Shoprite vs Pick n’ Pay: Who ever wins; we lose

By: Vula Mthimkhulu

The raging battle for market share in the retail sector is playing itself in my neck of the woods, the Kosmosdaal/Brooklands area in Centurion. Giants, Shoprite and Pick n’ Pay are slugging it out.

I’m really not sure if I’m liking the dust emerging from this though. You know what they say; when two elephants fight it is the grass that suffers. The competition theory remains just that, a theory.

Shoprite is positioned as the challenger and Pick n’ Pay has to defend as if reflecting the national picture. Remember that Pick n’ Pay was once the uncontested champion of South Africa’s retailing sector. The Ackerman Family controlled operation, Pick n’ Pay, dropped the ball in the early 2000s. Shoprite with the aggression of Christo Wiese and Whitey Basson grabbed the opportunity. Pick n’ Pay has brought in a British, Richard Brasher, former executive of the second largest retailing group in the world Tesco, to fight back.

The largest retailing group in the African continent, Shoprite, opened trading doors last week inside a new convenience shopping centre in Brooklands.  A mega Checkers outlet was launched on the corner of Rietspruit Road and Plane Thorn Crescent. Shoprite is to be flanked by about five or six shops including its liquor outlet. This fits into the broader Shoprite attack. Basson is moving at breakneck speed to keep the ‘No. 1 Supermarket’ tag.

Blue Valley Mall

The Blue Valley Mall anchored by Pick n’ Pay

In the year ended June 2013 Shoprite reported total sales of R92 billion up from R82 billion in 2012. This figure was shy of R60 billion in 2009. The 2013 Shoprite total sales figure of R92 billion compares to Pick n Pay’s R59 billion.

Shoprite has about 1740 stores spread across 17 African countries. The new Checkers outlet at the corner of Rietspruit Road and Plane Thorn Crescent is part of sustained growth.

My issue is; this corner (Rietspruit Road and Plane Thorn Crescent) was already suffering heavy congestion at peak hours before the launch of the convenience centre. Things can only get worse on the narrow Rietspruit Road, particularly for the residents of enclosed estates Brooklands 1 and The Cosmos who must now share the intersection located right at their entrance with traffic from the new centre. Someone was saying the residents will have the benefit of walking to the shops. I’m not sure if having a shopping centre at your door step is a benefit. I divert.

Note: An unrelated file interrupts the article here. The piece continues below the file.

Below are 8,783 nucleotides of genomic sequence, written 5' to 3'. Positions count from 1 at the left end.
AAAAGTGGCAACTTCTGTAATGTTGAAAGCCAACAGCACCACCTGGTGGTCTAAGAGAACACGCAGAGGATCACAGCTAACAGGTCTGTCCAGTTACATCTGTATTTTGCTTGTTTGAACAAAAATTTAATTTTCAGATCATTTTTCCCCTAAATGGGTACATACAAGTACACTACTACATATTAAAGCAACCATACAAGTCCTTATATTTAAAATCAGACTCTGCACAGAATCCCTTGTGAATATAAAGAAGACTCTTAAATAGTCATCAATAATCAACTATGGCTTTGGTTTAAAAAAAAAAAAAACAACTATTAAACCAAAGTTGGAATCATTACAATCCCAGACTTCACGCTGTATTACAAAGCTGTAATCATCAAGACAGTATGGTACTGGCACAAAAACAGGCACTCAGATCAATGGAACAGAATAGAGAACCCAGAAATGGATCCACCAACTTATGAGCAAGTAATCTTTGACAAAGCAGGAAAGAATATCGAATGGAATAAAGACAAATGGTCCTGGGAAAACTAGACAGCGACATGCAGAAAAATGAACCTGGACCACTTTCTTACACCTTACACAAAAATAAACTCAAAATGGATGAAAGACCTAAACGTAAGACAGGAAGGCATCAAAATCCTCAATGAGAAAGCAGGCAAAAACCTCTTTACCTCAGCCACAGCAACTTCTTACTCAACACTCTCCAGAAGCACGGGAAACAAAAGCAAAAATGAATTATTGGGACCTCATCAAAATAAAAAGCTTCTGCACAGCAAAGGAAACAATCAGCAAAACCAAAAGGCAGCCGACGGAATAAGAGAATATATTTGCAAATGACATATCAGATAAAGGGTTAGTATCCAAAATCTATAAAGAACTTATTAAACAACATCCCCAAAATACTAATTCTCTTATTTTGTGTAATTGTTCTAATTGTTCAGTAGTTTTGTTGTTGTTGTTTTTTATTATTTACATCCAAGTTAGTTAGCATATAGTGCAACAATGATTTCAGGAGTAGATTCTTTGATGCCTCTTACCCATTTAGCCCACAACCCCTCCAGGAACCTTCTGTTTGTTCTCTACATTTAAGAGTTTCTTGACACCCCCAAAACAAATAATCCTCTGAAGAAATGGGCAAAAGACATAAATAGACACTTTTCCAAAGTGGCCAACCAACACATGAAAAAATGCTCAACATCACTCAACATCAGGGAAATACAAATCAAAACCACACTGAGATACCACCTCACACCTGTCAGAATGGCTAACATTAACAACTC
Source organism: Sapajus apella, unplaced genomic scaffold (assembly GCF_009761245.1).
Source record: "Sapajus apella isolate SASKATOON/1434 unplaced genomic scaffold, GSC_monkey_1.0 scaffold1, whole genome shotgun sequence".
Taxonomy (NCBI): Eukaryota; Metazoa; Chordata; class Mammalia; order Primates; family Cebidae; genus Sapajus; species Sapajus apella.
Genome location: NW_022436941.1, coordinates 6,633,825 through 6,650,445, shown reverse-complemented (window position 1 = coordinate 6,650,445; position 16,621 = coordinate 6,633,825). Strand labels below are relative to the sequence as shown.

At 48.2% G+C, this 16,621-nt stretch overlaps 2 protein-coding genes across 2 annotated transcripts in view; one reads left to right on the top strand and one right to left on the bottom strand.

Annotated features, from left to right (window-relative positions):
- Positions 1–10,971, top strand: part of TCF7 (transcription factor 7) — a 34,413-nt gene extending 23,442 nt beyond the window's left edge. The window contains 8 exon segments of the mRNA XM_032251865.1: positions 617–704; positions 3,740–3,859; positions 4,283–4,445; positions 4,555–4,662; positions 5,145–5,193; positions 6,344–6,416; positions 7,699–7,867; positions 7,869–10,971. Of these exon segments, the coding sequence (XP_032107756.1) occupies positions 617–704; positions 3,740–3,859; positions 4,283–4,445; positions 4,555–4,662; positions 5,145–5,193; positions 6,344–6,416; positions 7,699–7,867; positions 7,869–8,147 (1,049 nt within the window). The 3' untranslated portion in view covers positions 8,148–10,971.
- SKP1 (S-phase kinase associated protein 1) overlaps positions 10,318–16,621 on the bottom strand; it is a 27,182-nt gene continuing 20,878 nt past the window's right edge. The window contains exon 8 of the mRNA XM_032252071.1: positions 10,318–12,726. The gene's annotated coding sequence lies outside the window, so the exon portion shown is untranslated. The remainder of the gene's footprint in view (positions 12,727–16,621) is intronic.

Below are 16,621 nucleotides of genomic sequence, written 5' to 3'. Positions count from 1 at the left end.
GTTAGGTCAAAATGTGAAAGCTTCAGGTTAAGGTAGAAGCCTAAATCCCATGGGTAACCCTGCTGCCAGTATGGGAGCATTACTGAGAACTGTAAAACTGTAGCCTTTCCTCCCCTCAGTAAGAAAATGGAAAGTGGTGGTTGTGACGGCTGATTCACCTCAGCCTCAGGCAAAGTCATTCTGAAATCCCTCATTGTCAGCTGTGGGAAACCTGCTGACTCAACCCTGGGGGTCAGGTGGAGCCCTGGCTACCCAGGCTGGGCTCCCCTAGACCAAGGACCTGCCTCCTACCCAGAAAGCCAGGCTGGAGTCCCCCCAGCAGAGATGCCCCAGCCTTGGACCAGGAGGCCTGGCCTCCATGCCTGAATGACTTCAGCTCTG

There is a Pick n’ Pay about 500 metres from the new Checkers centre. The fairly large Pick n’ Pay is located at the Blue Valley Mall. The neighbourhood centre featuring a medium sized Woolworths, Post Office, Pep, Wimpy, Steers is reasonably tenanted. In addition, Blue Valley Mall features about 15 mom and pop type shops. If I was one of these shopkeepers, I will be unsettled by the new development about 500m away. But then I know about retailing and shop-keeping as much as I know about rocket science.

What I know for sure is that I already had huge shopper reservations about Blue Valley Mall. Whenever there is a need for me to go to this centre I’m dissuaded by that narrow entrance and exit driveway and also the limited prime parking spots. The Checkers outlet is a stone throw away from me and all of Brooklands.

Rietspruit Road Checkers

Portion of the Rietspruit Road in Brooklands, CVenturion, which hosts the new Checkers

The new Checkers development has also come to intercept traffic originating from the other side, south of Samrand Road. You know who I’m talking about, the moneyed people from the upper north of Midrand. I know for a fact that a significant portion of these people,  including those from Country View and residence of the famous Blue Valley Golf & Country Estate and the opposite Valley View, come up for their shopping. They do this to avoid the congestion down south.

Some fellow residents are of the view that I should be happy because this Checkers development represents investment into the area that projects economic growth. But I see uncontrolled and undesirable development. For one, I think the City of Tshwane should have put as a condition to this development expansion of the roads. I do see space plenty of space which have accommodated road expansion But then I’m uneducated about what is really possible in this road.

I’m of the view that if the road expansion was not possible, the authorities should not have allowed a commercial development in this corner. I also suspect that we are served with uncontrolled development because captains of the mainstream retail sector do not want to share space. Ideally you wanted an extension of the Blue Valley Mall to accommodate Checkers there. But I suspect this thinking suffers because the so called anchor tenants like Shoprite and Pick n’ Pay are known to block entry of competition in centres they anchor. This is best reflected in the Cape Gate case, where Shoprite managed to block the entry of Game Stores into the centre. And so you have all these centres emerging all over the space to cause an urban sprawl.

Vula Mthimkhulu is a freelancer

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